Pastrix: The Cranky, Beautiful Faith of a Sinner and Saint
The first word in Pastrix is a four-letter one. If you find that offensive, go ahead and put the book down now. If, however, you find it challenging or intriguing, keep reading.
In Pastrix, Nadia tells the story of how she found her way from a very conservative Christian background (where women were not even allowed to teach Sunday school to teen boys) to being the pastor of a church (with many gay, homeless and otherwise non-traditional congregants.) She spent years as an alcoholic and, after sobering up, felt most at home as a Wiccan. But her husband (then a seminary student) introduced her to the Lutheran liturgy and she began to understand God- and grace- like she never had before. Eventually she felt the call to ministry and attended seminary- with her parents blessing.
I also grew up in churches even more conservative than the ones of Nadia’s childhood. I still haven’t sorted out everything I believe about women in the pulpit, or gays in the church, or lots of other things. But I loved this book!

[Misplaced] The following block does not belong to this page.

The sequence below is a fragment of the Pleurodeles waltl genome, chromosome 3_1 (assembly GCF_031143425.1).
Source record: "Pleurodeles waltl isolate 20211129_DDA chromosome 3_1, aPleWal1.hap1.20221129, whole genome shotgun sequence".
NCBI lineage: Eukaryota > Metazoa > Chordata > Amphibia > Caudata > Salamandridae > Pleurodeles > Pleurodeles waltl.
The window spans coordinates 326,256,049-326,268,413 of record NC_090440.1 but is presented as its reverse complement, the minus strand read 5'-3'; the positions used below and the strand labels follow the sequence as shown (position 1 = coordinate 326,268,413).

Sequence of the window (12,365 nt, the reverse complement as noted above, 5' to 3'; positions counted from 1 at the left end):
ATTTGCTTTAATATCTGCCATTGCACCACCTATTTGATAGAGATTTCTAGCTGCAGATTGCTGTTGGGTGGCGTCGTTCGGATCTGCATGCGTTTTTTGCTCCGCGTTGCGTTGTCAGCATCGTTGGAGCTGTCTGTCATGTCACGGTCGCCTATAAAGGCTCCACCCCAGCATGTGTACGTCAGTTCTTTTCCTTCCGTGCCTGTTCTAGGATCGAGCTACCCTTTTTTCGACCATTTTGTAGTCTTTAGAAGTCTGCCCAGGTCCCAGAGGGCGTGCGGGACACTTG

In Pastrix, Nadia explains grace better than almost anyone I’ve ever heard. Its easy to look at others and judge them; its a lot more challenging when the Holy Spirit convicts you of being proud, judgemental and not loving your neighbor.
Nadia and I probably disagree on a lot of theology, but we agree on the big points. Being a Christian- or pastor- isnt about having all the right theology. Its about saying with the blind man healed by Jesus, “I do not know; but one thing I do know: that I was blind and now I see.” (John 9) Being a Christian- or pastor- isn’t about being better (or swearing less) than someone else. Its about saying, “I found water in the desert; here it is.”
Pastrix, in the end, isn’t really about Nadia, or how she looks, or the language she uses. Its about Jesus. And it was like a cool drink of water in a hot, dry place.